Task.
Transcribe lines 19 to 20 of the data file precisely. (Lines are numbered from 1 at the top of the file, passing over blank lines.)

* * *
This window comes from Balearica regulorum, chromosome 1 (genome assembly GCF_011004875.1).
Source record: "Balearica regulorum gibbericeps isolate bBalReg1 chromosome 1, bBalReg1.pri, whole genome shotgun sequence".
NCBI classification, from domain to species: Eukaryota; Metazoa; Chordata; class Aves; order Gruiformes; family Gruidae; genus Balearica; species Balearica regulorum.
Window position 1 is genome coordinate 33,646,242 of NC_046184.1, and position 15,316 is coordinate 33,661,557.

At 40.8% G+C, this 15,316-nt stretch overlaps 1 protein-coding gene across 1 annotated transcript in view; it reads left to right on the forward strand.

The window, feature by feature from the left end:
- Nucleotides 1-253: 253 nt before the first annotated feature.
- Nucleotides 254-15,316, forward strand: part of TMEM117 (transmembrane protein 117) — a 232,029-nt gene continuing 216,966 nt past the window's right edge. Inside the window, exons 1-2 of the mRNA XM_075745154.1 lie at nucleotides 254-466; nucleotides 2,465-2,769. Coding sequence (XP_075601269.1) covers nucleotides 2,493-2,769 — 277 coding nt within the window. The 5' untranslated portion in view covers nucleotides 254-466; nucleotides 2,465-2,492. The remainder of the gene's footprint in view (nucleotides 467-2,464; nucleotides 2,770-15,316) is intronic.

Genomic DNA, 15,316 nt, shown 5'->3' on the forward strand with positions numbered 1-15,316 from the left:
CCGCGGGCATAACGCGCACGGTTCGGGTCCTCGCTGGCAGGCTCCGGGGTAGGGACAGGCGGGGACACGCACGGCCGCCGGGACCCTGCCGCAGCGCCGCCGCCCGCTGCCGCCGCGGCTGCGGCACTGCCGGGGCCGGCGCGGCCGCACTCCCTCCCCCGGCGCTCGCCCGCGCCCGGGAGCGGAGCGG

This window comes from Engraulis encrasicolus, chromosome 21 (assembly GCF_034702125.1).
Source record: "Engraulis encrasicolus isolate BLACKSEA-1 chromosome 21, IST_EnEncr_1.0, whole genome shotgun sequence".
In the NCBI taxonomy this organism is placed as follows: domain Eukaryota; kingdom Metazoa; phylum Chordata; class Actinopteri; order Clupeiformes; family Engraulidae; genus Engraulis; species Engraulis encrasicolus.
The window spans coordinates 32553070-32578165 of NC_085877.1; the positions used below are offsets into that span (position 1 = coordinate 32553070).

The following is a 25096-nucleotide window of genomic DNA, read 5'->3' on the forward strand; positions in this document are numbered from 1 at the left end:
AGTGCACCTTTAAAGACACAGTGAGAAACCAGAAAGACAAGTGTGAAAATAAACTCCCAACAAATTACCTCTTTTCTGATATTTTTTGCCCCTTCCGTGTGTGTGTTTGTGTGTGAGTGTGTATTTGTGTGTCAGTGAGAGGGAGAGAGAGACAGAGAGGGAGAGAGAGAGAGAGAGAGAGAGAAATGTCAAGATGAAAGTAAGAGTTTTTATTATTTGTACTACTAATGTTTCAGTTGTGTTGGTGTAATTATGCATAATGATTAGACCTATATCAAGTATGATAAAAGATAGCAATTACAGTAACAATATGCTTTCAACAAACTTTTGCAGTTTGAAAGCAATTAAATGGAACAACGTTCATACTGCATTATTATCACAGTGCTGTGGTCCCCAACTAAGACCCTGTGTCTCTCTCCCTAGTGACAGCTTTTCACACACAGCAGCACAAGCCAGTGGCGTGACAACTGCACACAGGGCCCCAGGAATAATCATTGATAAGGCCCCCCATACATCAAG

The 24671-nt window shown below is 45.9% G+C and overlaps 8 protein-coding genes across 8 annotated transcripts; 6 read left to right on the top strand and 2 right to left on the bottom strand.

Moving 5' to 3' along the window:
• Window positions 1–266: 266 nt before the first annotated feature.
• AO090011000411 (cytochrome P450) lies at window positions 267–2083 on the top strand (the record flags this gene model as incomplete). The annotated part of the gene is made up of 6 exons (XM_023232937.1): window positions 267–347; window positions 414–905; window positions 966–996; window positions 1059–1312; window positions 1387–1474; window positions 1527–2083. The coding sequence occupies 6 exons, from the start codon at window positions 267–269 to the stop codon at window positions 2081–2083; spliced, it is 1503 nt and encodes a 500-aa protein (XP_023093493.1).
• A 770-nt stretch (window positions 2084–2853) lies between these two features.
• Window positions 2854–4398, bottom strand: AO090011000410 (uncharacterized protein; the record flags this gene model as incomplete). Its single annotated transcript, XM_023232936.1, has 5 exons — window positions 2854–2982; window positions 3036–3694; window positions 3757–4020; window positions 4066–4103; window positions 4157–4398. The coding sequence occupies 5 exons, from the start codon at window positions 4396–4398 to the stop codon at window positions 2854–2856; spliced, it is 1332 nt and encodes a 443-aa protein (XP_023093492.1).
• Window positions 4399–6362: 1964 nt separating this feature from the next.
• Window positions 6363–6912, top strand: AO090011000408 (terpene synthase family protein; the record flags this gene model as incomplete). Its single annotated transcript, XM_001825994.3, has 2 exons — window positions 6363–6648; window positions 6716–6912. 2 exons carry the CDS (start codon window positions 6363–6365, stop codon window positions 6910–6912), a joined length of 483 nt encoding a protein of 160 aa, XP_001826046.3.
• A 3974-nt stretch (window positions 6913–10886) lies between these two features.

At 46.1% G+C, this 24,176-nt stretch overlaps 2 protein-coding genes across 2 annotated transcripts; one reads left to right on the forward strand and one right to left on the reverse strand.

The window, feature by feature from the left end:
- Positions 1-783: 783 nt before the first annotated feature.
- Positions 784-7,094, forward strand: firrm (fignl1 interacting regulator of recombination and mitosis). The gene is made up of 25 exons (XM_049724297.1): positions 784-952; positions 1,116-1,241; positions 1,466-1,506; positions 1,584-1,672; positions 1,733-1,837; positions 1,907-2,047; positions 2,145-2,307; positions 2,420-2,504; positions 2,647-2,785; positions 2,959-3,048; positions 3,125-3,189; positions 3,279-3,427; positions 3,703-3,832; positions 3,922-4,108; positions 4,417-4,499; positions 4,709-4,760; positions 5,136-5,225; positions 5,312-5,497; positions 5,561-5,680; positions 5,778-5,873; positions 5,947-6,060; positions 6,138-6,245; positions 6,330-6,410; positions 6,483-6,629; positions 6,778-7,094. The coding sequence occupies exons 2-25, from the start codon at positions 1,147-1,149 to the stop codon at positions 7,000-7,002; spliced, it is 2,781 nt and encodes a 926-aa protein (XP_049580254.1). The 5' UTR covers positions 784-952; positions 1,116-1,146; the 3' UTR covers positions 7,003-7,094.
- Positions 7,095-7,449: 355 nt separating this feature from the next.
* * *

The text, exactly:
• Window positions 1–266: 266 nt before the first annotated feature.
• AO090011000411 (cytochrome P450) lies at window positions 267–2083 on the top strand (the record flags this gene model as incomplete). The annotated part of the gene is made up of 6 exons (XM_023232937.1): window positions 267–347; window positions 414–905; window positions 966–996; window positions 1059–1312; window positions 1387–1474; window positions 1527–2083. The coding sequence occupies 6 exons, from the start codon at window positions 267–269 to the stop codon at window positions 2081–2083; spliced, it is 1503 nt and encodes a 500-aa protein (XP_023093493.1).